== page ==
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70, Girls, 70

In her Broadway musical debut, Dukakis looks great and hasn't lost her strong stage presence. However, as Ida, the gang's ringleader, she spends the entire show clutching her script for dear life, giving more of a reading (and an awkward one at that) than a performance.

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City Center Encores Playbill from 70, Girls, 70

By Andy Smith

In the finest spirit of reviving under appreciated gems from the past, City Center’s Encores! Series assembled a wonderful cast and put all its musical mastery into this revival – a hit on the road that died on Broadway in 1970. The original production ran little more than a month; City Center’s revival was staged six times between March 30 and April 2.

Seen today, 70, Girls, 70 is a weak show with a few strong numbers and a touching message about America’s indifferent treatment of its elders. Within the show’s limitations, Director/Choreographer Kathleen Marshall did her best to spin straw into gold, as did the outstanding Encores! Orchestra led by musical director Paul Gemignani.

70, Girls, 70 also offered the chance for a great cast of veteran Broadway performers to shine. Olympia Dukakis, Carole Cook, Mary Jo Catlett, Tina Fabrique, George S. Irving, Bob Dishy, Anita Gillette, Charlotte Rae and Mark Price filled major roles and were backed by a great ensemble that included Carleton Carpenter, the lanky MGM musical performer perhaps best known for dueting with Debbie Reynolds in 1950’s “Abba Dabba Honeymoon.”

A Sitcomish Plotline

A sort of musical fusion of The North Avenue Irregulars and Cocoon, 70, Girls, 70 –which added music to a flimsy comedy titled Breath of Spring – takes place in a shabby, genteel residential hotel on the upper west side and focuses on the lives of several senior citizens who live there and two who work in the building’s coffee shop.

It also throws in a favorite Kander & Ebb device – the play within a play, which worked beautifully in the far more substantial Cabaret and Chicago, but just adds a lot of dead weight to this already flimsy caper.

With sitcom predictability, just as the residents learn that their beloved home, Sussex Arms, is going to be torn down, their friend and former resident, Ida, turns up to save the day. Months earlier, a sick and depressed Ida left the hotel to seek medical attention, met with indifference and turned to a life of crime, stealing furs from high-end department stores.

With her zest for life regained, Ida gradually entices the hotel’s despondent senior clan into forming a Robin-Hood style gang, lifting and then fencing furs in an effort to buy the hotel and turn it into a safe haven for the old and unwanted.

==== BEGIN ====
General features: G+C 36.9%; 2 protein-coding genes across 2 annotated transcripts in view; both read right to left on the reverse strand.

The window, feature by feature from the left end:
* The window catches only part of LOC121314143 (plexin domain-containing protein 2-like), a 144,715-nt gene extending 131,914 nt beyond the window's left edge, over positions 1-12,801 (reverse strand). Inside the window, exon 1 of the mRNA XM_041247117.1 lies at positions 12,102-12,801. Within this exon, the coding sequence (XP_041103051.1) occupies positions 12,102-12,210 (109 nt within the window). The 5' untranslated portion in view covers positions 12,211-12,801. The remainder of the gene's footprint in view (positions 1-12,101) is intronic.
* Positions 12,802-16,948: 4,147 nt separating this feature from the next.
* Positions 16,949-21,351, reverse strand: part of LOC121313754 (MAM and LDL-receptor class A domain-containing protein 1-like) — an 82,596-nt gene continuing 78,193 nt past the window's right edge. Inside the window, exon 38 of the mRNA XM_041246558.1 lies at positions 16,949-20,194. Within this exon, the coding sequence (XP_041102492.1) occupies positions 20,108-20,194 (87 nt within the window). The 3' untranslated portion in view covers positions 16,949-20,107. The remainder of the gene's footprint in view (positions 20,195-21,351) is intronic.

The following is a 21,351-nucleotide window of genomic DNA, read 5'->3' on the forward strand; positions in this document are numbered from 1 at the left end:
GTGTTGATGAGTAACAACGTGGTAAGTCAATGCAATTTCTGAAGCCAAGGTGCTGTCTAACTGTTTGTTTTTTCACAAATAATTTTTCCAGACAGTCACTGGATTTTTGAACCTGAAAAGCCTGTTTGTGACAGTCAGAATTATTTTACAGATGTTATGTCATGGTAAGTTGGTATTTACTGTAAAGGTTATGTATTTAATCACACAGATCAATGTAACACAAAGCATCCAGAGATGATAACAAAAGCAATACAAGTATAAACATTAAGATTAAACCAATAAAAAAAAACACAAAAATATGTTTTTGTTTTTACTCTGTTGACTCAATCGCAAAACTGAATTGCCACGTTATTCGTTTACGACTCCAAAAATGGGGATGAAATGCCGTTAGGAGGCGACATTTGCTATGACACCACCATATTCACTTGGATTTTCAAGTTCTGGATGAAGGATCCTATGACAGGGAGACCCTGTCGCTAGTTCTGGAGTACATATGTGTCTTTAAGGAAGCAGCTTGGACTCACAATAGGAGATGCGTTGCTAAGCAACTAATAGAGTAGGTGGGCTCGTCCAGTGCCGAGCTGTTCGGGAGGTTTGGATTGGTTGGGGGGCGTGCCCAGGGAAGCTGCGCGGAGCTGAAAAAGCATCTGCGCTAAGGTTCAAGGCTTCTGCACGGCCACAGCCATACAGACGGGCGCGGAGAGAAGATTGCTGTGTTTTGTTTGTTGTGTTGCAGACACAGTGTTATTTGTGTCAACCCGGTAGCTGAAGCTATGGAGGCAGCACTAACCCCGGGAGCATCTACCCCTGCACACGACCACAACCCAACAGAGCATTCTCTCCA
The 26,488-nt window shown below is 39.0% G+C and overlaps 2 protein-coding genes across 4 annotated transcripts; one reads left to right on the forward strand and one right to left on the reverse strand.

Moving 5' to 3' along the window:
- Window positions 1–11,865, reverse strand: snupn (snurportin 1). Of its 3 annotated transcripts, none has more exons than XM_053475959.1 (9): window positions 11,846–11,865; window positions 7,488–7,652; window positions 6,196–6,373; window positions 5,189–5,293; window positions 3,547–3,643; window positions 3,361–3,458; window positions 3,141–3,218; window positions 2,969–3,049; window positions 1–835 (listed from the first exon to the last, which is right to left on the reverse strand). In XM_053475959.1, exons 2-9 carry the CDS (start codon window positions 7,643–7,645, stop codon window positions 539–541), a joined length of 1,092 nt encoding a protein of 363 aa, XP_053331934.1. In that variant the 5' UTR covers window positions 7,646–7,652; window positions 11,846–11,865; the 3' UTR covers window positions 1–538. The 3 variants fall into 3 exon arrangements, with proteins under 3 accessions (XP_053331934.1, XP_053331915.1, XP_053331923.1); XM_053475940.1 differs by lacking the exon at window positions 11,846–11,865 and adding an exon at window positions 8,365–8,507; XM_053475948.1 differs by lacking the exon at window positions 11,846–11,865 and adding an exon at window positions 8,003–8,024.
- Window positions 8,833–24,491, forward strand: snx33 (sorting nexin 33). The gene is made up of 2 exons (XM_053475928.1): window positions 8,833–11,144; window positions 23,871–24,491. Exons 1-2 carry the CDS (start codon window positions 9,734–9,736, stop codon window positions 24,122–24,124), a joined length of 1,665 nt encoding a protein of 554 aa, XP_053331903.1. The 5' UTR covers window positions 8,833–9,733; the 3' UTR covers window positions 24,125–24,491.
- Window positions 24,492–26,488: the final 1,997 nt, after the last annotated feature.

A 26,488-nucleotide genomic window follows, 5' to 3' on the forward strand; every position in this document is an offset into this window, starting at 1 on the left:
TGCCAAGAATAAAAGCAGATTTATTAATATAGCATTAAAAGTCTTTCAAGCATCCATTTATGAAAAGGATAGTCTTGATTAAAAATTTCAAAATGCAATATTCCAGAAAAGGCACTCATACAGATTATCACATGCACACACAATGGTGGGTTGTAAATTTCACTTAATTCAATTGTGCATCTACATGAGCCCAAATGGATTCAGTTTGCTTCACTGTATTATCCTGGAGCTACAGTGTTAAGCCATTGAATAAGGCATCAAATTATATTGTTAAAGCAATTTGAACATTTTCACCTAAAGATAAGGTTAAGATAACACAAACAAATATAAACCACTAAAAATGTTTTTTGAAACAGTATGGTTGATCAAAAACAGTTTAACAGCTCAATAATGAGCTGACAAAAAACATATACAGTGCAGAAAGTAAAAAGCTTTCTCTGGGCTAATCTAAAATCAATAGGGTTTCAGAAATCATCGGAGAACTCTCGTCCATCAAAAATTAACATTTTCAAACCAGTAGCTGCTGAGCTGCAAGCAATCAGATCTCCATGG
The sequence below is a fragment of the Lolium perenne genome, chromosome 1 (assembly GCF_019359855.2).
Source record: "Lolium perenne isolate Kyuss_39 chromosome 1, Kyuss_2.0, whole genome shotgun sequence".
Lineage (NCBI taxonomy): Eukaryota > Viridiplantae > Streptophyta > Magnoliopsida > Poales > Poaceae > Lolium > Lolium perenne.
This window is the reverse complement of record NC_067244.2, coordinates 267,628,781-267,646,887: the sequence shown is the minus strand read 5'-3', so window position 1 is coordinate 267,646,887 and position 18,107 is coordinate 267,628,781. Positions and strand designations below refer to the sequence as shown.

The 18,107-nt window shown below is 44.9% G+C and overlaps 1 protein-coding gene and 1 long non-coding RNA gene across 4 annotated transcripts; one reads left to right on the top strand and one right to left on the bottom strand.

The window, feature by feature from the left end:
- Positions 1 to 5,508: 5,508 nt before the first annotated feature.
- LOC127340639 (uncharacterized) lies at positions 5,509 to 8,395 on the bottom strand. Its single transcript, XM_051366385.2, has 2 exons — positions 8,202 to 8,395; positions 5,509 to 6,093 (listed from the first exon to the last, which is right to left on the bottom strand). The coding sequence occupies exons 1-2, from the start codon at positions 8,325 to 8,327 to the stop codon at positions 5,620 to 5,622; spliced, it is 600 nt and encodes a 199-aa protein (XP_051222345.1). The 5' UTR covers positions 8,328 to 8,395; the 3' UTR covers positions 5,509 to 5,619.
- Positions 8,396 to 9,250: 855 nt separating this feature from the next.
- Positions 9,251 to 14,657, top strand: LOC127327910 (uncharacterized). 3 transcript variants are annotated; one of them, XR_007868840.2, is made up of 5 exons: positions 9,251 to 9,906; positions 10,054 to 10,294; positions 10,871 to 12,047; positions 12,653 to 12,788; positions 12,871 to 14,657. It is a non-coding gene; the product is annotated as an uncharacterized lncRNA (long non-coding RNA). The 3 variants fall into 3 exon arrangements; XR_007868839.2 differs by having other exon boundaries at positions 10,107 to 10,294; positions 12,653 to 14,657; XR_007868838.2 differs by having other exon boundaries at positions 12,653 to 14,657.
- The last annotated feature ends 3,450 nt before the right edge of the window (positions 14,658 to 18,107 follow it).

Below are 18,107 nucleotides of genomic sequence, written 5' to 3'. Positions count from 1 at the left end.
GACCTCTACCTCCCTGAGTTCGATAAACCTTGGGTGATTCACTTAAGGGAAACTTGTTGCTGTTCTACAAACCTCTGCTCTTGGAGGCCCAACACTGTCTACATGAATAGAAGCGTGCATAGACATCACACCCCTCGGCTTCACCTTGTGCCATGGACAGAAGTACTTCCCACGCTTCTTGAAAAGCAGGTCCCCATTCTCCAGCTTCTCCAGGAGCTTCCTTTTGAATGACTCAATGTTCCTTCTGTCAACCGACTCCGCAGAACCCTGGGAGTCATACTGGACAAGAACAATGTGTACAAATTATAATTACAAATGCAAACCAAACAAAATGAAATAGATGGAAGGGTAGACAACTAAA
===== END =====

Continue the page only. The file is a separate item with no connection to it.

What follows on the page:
High-powered cast

Surely the main motivation for reviving this lesser work is the opportunities it offers veteran performers. And, for the most part, the Encores! cast didn’t disappoint.

As the coffee shop waitresses who lose their jobs and turn to a lively life of crime, Catlett (Hello Dolly‘s original Ernestina and the voice of SpongeBob’s driving instructor “Mrs. Puff.”) and Fabrique (Ragtime) are a delight together and shared one of the better numbers, “Coffee in a Cardboard Cup.”

Dishy and Gillette – the musical’s love interests, a retired safecracker and his ditzy fiancé – put across a lively number late in Act One. “Do We?” asks the then-daring question: is this older couple having sex before marriage (or at all)?

With her eye-catching hair, copious bling and regal black caftan (which looks like it might have been worn by Lillian Roth in the 1970 production), Carole Cook’s “Gert” comes across more like a small-time agent than the retired Bloomingdale’s security guard she’s supposed to be. That said, this high-powered vet brings Eve-Ardenish zing to many of her lines (Cook’s credits range from Hello Dolly to “The Lucy Show”) and holds her own delivering the revival-style number “See the Light.”

The men have less to do, but the adroit Irving (A Tony® winner for 1973’s revival of Irene) makes the most of “The Caper,” a truly tedious number and probably the show’s worst, while the lively Price (Beauty and the Beast ), the only cast member under 60, is charming throughout.

The one virtue of the play-within-play concept is Lalan Parrott as “Lorraine,” the pianist who both performs with the small Encores! orchestra and takes part in the onstage action, responding on the keyboard when cast members shout “Hit it Lorraine!”


In her Broadway musical debut, Dukakis looks great and hasn’t lost her strong stage presence. However, as Ida, the gang’s ringleader, she spends the entire show clutching her script for dear life, giving more of a reading (and an awkward one at that) than a performance. She also disappoints during “The Elephant Song,” her big musical number, which, to be fair, doesn’t give her much to work with.

Despite strong competition, Charlotte Rae (Mammy Yokum in L’il Abner ) – at 80, girls, 80 – steals every scene she’s in, both as Sadie, the owner of a small fur salon, and during Act II when she teams with Price for the musical’s one real showstopper: “Go Visit Your Grandmother.”

Best known as the dithering Mrs. Garrett on TV’s “The Facts of Life,” the diminutive Rae showed the audience how she held her own against a powerhouse like Bert Lahr in The Beauty Part and commanded the stage as “Mrs. Peachum” in The Threepenny Opera, more than 50 years ago. Rae has played “Ida” in other productions and it’s a shame she didn’t get the chance here.

After the dazzling Kismet, 70, Girls, 70 is quite a letdown, but a noble failure. No doubt May’s production, Of Thee I Sing – the Pulitzer Prize winning depression-era political musical comedy – will end City Center’s season on a strong note.

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